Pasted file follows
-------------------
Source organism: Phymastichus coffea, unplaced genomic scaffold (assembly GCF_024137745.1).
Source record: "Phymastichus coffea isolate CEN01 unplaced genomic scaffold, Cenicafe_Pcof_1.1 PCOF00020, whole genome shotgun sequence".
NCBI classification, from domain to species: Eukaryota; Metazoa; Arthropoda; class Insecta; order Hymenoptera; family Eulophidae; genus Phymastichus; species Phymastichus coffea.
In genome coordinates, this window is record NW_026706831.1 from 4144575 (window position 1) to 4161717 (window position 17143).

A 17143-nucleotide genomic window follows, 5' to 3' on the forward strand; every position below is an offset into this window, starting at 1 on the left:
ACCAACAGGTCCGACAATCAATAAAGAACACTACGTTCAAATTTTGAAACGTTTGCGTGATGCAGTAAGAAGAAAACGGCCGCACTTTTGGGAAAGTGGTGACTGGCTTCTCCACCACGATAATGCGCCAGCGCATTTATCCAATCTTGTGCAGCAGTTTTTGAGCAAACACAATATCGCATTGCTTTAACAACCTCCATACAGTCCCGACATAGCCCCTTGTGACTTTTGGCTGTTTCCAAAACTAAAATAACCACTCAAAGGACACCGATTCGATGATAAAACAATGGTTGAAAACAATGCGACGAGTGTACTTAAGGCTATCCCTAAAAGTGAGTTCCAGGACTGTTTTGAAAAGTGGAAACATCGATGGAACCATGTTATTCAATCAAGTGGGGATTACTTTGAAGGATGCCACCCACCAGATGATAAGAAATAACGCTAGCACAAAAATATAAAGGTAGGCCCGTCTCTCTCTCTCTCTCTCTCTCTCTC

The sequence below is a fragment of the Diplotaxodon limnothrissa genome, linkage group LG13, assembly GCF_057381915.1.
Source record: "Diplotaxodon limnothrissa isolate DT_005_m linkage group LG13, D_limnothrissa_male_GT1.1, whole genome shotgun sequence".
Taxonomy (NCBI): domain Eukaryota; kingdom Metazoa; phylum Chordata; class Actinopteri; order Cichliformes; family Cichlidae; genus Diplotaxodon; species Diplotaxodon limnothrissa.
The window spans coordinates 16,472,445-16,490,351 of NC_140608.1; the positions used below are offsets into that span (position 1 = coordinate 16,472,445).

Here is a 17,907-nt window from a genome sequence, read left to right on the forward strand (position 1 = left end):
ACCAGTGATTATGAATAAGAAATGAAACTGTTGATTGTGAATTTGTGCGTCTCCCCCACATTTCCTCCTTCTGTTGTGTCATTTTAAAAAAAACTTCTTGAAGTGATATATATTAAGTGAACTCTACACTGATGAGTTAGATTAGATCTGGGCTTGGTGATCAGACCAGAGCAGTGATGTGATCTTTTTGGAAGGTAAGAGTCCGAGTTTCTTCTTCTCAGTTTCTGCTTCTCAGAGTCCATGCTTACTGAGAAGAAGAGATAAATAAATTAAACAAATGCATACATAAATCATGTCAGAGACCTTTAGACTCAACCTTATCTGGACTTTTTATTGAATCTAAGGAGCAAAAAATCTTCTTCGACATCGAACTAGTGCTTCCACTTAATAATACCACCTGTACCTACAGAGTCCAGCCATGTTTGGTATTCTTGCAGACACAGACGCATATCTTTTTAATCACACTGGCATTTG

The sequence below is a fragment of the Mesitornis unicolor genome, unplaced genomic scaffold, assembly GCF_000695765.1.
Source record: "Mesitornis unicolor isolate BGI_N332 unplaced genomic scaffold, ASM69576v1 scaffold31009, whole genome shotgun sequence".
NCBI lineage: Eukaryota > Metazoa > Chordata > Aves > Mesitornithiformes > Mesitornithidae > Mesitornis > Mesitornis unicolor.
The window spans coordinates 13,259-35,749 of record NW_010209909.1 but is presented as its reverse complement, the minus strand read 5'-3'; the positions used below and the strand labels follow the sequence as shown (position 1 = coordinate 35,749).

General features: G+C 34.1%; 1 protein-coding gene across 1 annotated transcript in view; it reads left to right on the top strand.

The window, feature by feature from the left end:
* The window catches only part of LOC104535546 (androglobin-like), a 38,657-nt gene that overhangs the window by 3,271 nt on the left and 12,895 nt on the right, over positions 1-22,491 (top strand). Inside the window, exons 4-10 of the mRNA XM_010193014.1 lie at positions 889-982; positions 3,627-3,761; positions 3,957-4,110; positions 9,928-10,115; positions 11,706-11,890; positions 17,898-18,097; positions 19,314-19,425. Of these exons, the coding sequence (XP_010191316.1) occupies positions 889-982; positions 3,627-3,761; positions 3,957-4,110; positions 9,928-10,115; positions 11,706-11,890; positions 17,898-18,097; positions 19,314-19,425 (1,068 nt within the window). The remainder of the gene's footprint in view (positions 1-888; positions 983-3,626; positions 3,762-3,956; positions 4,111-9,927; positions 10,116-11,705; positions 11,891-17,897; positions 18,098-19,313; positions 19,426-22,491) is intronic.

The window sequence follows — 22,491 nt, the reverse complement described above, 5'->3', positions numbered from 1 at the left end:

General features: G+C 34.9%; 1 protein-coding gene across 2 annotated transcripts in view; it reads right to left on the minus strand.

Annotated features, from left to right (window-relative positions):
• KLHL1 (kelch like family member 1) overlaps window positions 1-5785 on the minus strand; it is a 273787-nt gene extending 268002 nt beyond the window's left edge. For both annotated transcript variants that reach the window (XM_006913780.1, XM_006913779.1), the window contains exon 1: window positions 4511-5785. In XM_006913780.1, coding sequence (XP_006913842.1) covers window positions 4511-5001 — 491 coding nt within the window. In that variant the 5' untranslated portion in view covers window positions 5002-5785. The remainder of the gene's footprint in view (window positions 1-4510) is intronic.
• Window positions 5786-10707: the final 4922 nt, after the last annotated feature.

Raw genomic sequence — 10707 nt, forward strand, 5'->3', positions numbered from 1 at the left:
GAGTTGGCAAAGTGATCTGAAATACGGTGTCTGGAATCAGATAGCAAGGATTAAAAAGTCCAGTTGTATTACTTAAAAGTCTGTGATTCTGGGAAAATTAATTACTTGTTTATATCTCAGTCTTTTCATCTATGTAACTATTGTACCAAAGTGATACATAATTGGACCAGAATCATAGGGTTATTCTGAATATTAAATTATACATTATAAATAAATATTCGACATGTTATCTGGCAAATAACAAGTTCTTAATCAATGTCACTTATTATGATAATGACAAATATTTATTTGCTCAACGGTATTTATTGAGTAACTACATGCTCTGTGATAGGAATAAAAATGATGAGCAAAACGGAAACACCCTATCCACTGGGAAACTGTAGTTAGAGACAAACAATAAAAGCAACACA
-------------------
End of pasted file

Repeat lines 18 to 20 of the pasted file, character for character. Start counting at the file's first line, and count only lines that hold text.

The window, feature by feature from the left end:
* The window catches only part of LOC104535546 (androglobin-like), a 38,657-nt gene that overhangs the window by 3,271 nt on the left and 12,895 nt on the right, over positions 1-22,491 (top strand). Inside the window, exons 4-10 of the mRNA XM_010193014.1 lie at positions 889-982; positions 3,627-3,761; positions 3,957-4,110; positions 9,928-10,115; positions 11,706-11,890; positions 17,898-18,097; positions 19,314-19,425. Of these exons, the coding sequence (XP_010191316.1) occupies positions 889-982; positions 3,627-3,761; positions 3,957-4,110; positions 9,928-10,115; positions 11,706-11,890; positions 17,898-18,097; positions 19,314-19,425 (1,068 nt within the window). The remainder of the gene's footprint in view (positions 1-888; positions 983-3,626; positions 3,762-3,956; positions 4,111-9,927; positions 10,116-11,705; positions 11,891-17,897; positions 18,098-19,313; positions 19,426-22,491) is intronic.

The window sequence follows — 22,491 nt, the reverse complement described above, 5'->3', positions numbered from 1 at the left end: